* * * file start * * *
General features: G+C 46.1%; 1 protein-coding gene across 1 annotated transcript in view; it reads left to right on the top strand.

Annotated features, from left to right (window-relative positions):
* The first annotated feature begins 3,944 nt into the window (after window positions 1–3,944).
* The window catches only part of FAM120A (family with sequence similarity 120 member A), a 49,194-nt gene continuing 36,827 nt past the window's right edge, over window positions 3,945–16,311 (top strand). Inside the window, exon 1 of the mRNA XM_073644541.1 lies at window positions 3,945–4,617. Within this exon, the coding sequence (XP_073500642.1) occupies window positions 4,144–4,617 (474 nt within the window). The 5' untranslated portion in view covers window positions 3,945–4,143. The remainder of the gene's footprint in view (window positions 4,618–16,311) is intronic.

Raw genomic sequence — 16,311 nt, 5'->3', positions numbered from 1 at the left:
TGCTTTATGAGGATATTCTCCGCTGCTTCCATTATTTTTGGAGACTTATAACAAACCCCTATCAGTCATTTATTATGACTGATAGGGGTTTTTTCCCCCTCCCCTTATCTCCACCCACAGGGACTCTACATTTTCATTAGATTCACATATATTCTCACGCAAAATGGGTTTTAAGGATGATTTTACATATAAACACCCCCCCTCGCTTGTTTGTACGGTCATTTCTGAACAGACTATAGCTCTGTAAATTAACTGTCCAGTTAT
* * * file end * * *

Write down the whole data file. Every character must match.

General features: G+C 46.1%; 1 protein-coding gene across 1 annotated transcript in view; it reads left to right on the top strand.

Annotated features, from left to right (window-relative positions):
* The first annotated feature begins 3,944 nt into the window (after window positions 1–3,944).
* The window catches only part of FAM120A (family with sequence similarity 120 member A), a 49,194-nt gene continuing 36,827 nt past the window's right edge, over window positions 3,945–16,311 (top strand). Inside the window, exon 1 of the mRNA XM_073644541.1 lies at window positions 3,945–4,617. Within this exon, the coding sequence (XP_073500642.1) occupies window positions 4,144–4,617 (474 nt within the window). The 5' untranslated portion in view covers window positions 3,945–4,143. The remainder of the gene's footprint in view (window positions 4,618–16,311) is intronic.

Raw genomic sequence — 16,311 nt, 5'->3', positions numbered from 1 at the left:
TGCTTTATGAGGATATTCTCCGCTGCTTCCATTATTTTTGGAGACTTATAACAAACCCCTATCAGTCATTTATTATGACTGATAGGGGTTTTTTCCCCCTCCCCTTATCTCCACCCACAGGGACTCTACATTTTCATTAGATTCACATATATTCTCACGCAAAATGGGTTTTAAGGATGATTTTACATATAAACACCCCCCCTCGCTTGTTTGTACGGTCATTTCTGAACAGACTATAGCTCTGTAAATTAACTGTCCAGTTAT